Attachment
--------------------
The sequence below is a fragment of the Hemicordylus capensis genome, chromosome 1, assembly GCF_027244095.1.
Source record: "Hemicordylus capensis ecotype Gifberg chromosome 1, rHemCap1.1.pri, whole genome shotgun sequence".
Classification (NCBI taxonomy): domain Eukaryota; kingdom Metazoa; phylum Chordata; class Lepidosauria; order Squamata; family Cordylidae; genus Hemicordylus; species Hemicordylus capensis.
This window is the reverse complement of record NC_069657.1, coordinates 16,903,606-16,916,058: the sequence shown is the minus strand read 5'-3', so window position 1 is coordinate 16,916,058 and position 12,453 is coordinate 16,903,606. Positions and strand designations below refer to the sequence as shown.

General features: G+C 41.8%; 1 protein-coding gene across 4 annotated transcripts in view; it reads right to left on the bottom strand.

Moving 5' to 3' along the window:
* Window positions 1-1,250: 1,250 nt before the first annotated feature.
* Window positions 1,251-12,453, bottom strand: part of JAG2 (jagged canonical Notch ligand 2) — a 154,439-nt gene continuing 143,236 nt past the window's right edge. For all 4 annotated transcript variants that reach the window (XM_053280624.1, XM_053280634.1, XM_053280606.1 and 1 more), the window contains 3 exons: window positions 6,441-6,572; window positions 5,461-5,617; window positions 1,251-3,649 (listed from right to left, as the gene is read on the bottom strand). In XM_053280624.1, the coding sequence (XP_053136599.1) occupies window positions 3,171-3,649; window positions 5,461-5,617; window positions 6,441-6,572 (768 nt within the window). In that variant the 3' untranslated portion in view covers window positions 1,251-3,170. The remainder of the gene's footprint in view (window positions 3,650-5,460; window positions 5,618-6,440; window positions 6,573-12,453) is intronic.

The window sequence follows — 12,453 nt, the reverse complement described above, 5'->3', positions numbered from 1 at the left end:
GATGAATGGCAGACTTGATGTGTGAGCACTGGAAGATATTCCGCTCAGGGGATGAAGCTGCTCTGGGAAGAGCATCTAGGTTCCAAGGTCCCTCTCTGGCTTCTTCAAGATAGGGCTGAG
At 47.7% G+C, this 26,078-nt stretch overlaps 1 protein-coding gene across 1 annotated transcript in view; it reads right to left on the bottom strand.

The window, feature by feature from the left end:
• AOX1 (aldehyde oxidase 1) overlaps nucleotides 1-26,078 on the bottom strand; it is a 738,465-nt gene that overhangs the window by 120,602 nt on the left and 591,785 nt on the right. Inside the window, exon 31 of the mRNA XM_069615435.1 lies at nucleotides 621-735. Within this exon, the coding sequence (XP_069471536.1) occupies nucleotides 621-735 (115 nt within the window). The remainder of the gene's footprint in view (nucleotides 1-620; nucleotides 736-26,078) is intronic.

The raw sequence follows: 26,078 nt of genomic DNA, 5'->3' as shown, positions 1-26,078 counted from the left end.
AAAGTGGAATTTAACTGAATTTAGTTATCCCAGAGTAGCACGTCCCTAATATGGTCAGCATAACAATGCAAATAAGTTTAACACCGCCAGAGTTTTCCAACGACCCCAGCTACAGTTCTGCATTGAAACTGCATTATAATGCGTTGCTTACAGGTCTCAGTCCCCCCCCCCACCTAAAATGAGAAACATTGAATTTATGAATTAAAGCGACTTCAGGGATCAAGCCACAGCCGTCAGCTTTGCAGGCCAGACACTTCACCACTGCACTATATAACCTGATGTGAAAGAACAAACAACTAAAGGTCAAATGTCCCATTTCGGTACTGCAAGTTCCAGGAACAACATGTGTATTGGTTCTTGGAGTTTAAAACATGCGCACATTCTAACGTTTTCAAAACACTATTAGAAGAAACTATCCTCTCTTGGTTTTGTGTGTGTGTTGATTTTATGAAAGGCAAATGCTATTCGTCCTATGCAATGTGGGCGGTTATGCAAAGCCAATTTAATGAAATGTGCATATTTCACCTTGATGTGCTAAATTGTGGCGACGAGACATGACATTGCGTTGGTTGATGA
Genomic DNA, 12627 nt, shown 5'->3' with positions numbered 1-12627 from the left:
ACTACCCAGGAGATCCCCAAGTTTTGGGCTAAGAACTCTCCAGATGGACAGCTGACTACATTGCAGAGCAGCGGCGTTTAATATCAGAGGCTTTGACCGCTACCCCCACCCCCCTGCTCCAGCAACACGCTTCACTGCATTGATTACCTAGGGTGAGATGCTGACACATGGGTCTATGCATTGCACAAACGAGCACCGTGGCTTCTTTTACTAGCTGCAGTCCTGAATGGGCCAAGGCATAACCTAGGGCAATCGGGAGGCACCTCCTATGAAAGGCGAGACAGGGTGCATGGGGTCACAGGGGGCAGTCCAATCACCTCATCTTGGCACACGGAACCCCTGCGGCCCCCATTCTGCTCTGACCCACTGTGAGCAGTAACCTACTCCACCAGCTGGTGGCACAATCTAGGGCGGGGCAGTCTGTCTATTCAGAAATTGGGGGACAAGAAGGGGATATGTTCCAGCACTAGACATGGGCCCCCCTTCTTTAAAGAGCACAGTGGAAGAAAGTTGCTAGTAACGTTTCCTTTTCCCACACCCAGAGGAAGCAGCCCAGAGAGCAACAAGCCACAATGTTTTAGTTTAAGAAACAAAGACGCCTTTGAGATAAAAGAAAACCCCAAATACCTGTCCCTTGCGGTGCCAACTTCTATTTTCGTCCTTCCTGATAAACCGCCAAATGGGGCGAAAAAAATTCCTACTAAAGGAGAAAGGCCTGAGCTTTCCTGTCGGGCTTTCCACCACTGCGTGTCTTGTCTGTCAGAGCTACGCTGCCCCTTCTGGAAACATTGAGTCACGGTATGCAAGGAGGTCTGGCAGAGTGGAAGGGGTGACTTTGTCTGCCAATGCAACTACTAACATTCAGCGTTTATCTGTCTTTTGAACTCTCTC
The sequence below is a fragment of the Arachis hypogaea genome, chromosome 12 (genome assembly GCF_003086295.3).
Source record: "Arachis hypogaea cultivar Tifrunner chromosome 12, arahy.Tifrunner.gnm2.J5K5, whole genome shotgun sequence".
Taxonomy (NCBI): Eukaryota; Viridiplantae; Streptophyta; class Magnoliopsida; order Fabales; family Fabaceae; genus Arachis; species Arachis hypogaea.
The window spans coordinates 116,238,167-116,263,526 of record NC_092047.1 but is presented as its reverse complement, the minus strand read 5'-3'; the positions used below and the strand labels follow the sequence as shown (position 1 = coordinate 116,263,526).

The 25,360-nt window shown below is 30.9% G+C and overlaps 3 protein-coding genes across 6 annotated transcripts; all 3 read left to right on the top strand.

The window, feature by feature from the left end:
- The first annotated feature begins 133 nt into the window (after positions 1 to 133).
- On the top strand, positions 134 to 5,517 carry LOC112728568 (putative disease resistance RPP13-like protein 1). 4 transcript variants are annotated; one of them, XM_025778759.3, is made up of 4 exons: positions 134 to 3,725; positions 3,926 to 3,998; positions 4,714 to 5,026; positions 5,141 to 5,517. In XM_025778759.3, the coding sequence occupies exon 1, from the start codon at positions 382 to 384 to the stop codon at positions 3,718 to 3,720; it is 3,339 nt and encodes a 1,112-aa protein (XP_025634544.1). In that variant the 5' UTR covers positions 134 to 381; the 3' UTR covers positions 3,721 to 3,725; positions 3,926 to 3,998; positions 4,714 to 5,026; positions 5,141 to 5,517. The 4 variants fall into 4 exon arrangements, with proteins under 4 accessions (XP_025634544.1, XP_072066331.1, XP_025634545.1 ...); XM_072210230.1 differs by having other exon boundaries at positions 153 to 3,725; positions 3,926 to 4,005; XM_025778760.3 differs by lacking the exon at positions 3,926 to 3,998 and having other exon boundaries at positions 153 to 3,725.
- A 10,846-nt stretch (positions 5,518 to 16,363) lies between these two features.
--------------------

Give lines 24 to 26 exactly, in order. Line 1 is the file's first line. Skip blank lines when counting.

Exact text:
- The first annotated feature begins 133 nt into the window (after positions 1 to 133).
- On the top strand, positions 134 to 5,517 carry LOC112728568 (putative disease resistance RPP13-like protein 1). 4 transcript variants are annotated; one of them, XM_025778759.3, is made up of 4 exons: positions 134 to 3,725; positions 3,926 to 3,998; positions 4,714 to 5,026; positions 5,141 to 5,517. In XM_025778759.3, the coding sequence occupies exon 1, from the start codon at positions 382 to 384 to the stop codon at positions 3,718 to 3,720; it is 3,339 nt and encodes a 1,112-aa protein (XP_025634544.1). In that variant the 5' UTR covers positions 134 to 381; the 3' UTR covers positions 3,721 to 3,725; positions 3,926 to 3,998; positions 4,714 to 5,026; positions 5,141 to 5,517. The 4 variants fall into 4 exon arrangements, with proteins under 4 accessions (XP_025634544.1, XP_072066331.1, XP_025634545.1 ...); XM_072210230.1 differs by having other exon boundaries at positions 153 to 3,725; positions 3,926 to 4,005; XM_025778760.3 differs by lacking the exon at positions 3,926 to 3,998 and having other exon boundaries at positions 153 to 3,725.
- A 10,846-nt stretch (positions 5,518 to 16,363) lies between these two features.